Gene Elder, the archivist at the Happy Foundation, says the drag brunches at W.D. Deli were the most important events in San Antonio queerdom this year. “I believe the personal is political,” he told the Current. We might argue that the closing of the Diversity Center, the continuation of gay-positive events — the AIDS Walk, Pridefest and its 5,000 attendees, the Gay Pride Parade and its white donkey — and the plaque the City dedicated to late Kangaroo Court owner and River Walk-business pioneer Hap Veltman along the river (or how about the battle to secure San Antonio AIDS Foundation funding?) edge out Caesar salad and shrimp quiche. Still, there’s something to be said for the importance of maintaining SA’s brunchtime, Mimosa-convivial spirit for a 46,000-person community (Census figures).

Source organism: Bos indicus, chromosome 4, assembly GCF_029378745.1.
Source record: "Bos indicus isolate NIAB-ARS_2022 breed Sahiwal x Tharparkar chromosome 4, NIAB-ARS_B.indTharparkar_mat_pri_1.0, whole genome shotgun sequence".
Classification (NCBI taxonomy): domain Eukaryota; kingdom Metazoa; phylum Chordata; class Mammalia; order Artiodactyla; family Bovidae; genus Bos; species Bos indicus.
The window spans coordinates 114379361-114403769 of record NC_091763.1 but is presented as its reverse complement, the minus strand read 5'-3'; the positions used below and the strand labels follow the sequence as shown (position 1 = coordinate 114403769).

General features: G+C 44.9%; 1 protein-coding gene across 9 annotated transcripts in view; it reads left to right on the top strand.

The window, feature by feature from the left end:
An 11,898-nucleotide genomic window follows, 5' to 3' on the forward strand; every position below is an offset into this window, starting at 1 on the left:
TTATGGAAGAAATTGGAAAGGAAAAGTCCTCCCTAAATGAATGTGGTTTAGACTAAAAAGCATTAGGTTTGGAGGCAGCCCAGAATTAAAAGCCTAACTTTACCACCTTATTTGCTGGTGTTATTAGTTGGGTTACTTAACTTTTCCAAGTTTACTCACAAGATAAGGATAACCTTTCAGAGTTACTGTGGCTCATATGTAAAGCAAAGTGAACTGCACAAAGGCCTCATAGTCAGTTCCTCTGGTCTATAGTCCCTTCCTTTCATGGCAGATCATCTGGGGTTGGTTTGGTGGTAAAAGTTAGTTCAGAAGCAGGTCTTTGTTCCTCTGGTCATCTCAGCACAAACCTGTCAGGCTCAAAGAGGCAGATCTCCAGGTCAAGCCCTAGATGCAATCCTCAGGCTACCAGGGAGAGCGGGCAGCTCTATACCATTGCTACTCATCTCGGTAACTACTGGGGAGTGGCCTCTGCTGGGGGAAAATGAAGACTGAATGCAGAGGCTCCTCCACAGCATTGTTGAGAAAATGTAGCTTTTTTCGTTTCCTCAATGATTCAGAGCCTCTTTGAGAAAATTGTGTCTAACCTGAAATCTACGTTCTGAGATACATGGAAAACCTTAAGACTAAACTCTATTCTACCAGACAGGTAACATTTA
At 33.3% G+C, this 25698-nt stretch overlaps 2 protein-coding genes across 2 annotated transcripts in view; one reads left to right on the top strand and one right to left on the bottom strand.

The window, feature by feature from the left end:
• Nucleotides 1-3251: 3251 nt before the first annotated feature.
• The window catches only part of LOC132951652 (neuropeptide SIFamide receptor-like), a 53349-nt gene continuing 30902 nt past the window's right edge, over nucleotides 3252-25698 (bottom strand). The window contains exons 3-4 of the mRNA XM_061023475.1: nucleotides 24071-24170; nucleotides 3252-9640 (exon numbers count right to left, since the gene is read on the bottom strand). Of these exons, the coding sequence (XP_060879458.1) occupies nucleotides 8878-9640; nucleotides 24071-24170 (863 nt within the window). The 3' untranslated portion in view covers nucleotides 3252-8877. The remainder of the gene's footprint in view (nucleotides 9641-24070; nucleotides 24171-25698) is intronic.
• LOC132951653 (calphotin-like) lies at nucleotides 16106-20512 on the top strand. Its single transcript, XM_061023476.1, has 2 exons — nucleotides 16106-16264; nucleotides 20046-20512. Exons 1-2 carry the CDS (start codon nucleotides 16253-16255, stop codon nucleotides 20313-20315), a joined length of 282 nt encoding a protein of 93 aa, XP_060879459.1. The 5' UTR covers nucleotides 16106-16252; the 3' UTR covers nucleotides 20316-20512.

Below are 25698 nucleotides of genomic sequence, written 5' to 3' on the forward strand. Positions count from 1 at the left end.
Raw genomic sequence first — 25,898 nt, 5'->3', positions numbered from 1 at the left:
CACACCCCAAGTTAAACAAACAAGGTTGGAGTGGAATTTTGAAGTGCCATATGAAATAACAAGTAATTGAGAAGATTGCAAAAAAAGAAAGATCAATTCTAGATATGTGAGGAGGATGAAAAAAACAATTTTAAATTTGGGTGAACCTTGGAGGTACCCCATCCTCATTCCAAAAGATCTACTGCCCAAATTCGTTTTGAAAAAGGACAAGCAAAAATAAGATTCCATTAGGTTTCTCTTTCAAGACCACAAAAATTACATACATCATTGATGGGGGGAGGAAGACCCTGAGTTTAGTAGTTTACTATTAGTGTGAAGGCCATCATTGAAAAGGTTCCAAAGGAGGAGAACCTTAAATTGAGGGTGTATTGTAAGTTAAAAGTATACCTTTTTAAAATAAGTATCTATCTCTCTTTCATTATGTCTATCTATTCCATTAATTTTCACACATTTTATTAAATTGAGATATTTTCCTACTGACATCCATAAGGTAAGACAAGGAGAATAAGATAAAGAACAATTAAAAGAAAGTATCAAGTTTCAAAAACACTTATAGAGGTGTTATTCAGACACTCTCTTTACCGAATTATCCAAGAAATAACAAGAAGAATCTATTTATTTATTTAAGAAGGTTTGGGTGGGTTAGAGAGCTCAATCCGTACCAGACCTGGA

And there’s more work to do, the Gay Straight Alliance at Brackenridge High School told QSanAntonio after a gay homecoming banner was removed by two faculty members on October 27 before a pep rally. Then there are the homophobes on KSLR-AM Christian talk radio with whom re-elected County Judge Monica Guerrero had to contend on-air, and the attacks on Councilwoman Elena Guajardo that seem tempered with more than just concern for the Zachry employee’s suicide she’s linked with. And hey, crackpots! Quit egging the Heat’s balcony already!
We’re not completely in the dark ages (though we’re no New Jersey, whose courts recently backed full rights for same-sex couples): This year the Human Rights Campaign gave hometown companies AT&T and Clear Channel Communications a 100 percent rating in their Corporate Equality Index (rating how businesses treat gay, lesbian, bisexual, and transgender employees and consumers). San Antonio-based H-E-B got a 40 (but give the Charles Butt gang props for enduring three anti-gay pickets because of a donation the grocer made to PrideFest).